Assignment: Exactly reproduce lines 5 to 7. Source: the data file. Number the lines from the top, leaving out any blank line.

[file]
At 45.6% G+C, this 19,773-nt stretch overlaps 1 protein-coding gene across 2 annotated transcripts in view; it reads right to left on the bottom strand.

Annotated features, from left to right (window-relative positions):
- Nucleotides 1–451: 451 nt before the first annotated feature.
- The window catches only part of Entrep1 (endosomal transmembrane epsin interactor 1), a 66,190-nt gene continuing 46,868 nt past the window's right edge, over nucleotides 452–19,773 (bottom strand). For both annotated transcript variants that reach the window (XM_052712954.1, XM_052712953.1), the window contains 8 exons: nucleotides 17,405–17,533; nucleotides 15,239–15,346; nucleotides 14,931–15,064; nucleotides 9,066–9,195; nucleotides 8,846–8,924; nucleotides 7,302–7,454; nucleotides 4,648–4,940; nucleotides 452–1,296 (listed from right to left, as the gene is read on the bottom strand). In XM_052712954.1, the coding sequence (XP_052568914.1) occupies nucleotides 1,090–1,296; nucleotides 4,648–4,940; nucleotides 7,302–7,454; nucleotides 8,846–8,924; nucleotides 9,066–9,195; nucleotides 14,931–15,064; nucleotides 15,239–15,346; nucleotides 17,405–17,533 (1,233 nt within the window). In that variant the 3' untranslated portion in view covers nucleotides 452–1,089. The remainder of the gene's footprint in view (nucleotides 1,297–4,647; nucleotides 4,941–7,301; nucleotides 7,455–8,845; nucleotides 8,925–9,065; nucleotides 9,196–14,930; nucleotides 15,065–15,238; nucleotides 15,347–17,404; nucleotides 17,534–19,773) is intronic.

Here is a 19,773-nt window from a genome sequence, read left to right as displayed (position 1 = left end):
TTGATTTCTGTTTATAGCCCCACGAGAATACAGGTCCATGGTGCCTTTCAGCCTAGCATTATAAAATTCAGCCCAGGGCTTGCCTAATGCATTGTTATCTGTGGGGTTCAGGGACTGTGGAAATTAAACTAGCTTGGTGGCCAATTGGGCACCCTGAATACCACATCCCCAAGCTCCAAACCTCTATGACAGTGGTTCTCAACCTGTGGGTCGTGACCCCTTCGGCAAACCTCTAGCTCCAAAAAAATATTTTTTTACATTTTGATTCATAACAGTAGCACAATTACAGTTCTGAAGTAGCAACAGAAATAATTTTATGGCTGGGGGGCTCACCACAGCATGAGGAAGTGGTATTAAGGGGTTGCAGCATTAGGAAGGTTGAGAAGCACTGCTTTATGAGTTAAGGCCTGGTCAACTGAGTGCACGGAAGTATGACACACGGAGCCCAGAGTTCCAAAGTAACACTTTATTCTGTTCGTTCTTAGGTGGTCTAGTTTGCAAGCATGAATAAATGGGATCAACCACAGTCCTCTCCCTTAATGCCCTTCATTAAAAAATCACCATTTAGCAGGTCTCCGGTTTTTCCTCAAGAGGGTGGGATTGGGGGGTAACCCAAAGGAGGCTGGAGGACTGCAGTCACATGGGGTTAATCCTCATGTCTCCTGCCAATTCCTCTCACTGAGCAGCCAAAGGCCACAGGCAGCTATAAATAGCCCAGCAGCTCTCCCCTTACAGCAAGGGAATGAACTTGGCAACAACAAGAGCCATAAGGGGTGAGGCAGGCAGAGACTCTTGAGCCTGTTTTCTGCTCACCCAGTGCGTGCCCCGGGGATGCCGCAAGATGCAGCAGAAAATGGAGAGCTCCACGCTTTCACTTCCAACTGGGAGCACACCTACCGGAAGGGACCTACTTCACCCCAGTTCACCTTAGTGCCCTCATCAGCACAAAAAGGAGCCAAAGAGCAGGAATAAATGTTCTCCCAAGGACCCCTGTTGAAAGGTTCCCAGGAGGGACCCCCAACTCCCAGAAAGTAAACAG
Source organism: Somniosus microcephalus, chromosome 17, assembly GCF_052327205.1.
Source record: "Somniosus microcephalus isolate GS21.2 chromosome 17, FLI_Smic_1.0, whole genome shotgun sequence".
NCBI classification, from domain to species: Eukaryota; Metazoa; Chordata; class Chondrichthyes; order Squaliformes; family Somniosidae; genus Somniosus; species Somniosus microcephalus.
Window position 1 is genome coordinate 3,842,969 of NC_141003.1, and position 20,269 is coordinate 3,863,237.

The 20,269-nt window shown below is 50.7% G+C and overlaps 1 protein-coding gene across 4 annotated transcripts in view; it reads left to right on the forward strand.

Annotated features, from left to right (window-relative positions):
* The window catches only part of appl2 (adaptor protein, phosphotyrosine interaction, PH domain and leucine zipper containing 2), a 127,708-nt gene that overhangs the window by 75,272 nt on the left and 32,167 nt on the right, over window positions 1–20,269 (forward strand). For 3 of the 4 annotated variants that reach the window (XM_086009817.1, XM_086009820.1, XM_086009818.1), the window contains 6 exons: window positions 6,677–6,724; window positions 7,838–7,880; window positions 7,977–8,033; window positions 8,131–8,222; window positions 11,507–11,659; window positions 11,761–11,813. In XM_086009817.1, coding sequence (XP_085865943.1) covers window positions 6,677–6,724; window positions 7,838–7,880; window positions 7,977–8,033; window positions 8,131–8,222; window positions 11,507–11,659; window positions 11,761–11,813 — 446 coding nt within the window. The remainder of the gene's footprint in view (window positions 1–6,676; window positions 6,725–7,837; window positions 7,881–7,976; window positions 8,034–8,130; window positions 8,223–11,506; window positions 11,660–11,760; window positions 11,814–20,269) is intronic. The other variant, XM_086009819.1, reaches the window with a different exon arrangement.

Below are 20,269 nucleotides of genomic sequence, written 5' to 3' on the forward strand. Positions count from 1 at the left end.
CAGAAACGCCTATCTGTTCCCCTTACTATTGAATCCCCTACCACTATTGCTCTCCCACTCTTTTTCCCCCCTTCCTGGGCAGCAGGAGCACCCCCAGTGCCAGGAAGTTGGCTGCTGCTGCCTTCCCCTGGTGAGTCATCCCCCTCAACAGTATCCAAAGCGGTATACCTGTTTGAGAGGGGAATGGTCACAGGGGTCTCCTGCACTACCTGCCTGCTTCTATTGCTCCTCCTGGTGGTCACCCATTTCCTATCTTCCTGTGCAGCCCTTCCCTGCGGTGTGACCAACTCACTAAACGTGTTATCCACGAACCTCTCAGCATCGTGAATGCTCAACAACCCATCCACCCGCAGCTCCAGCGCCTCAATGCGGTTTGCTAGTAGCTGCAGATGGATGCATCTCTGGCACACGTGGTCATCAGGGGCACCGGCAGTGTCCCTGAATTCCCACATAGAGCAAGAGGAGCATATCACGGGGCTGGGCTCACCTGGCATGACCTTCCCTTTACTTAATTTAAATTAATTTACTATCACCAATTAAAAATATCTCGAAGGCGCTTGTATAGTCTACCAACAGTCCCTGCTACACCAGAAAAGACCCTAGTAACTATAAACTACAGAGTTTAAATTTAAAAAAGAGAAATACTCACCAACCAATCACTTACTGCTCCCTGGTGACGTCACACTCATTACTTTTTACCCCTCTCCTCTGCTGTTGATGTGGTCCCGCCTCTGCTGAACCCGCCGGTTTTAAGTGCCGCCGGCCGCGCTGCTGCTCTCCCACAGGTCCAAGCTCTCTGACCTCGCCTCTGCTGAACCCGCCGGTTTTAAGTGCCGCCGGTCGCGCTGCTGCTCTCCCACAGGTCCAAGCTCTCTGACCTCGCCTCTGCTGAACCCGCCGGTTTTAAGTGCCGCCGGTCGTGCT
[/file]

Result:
Here is a 19,773-nt window from a genome sequence, read left to right as displayed (position 1 = left end):
TTGATTTCTGTTTATAGCCCCACGAGAATACAGGTCCATGGTGCCTTTCAGCCTAGCATTATAAAATTCAGCCCAGGGCTTGCCTAATGCATTGTTATCTGTGGGGTTCAGGGACTGTGGAAATTAAACTAGCTTGGTGGCCAATTGGGCACCCTGAATACCACATCCCCAAGCTCCAAACCTCTATGACAGTGGTTCTCAACCTGTGGGTCGTGACCCCTTCGGCAAACCTCTAGCTCCAAAAAAATATTTTTTTACATTTTGATTCATAACAGTAGCACAATTACAGTTCTGAAGTAGCAACAGAAATAATTTTATGGCTGGGGGGCTCACCACAGCATGAGGAAGTGGTATTAAGGGGTTGCAGCATTAGGAAGGTTGAGAAGCACTGCTTTATGAGTTAAGGCCTGGTCAACTGAGTGCACGGAAGTATGACACACGGAGCCCAGAGTTCCAAAGTAACACTTTATTCTGTTCGTTCTTAGGTGGTCTAGTTTGCAAGCATGAATAAATGGGATCAACCACAGTCCTCTCCCTTAATGCCCTTCATTAAAAAATCACCATTTAGCAGGTCTCCGGTTTTTCCTCAAGAGGGTGGGATTGGGGGGTAACCCAAAGGAGGCTGGAGGACTGCAGTCACATGGGGTTAATCCTCATGTCTCCTGCCAATTCCTCTCACTGAGCAGCCAAAGGCCACAGGCAGCTATAAATAGCCCAGCAGCTCTCCCCTTACAGCAAGGGAATGAACTTGGCAACAACAAGAGCCATAAGGGGTGAGGCAGGCAGAGACTCTTGAGCCTGTTTTCTGCTCACCCAGTGCGTGCCCCGGGGATGCCGCAAGATGCAGCAGAAAATGGAGAGCTCCACGCTTTCACTTCCAACTGGGAGCACACCTACCGGAAGGGACCTACTTCACCCCAGTTCACCTTAGTGCCCTCATCAGCACAAAAAGGAGCCAAAGAGCAGGAATAAATGTTCTCCCAAGGACCCCTGTTGAAAGGTTCCCAGGAGGGACCCCCAACTCCCAGAAAGTAAACAG
Source organism: Somniosus microcephalus, chromosome 17, assembly GCF_052327205.1.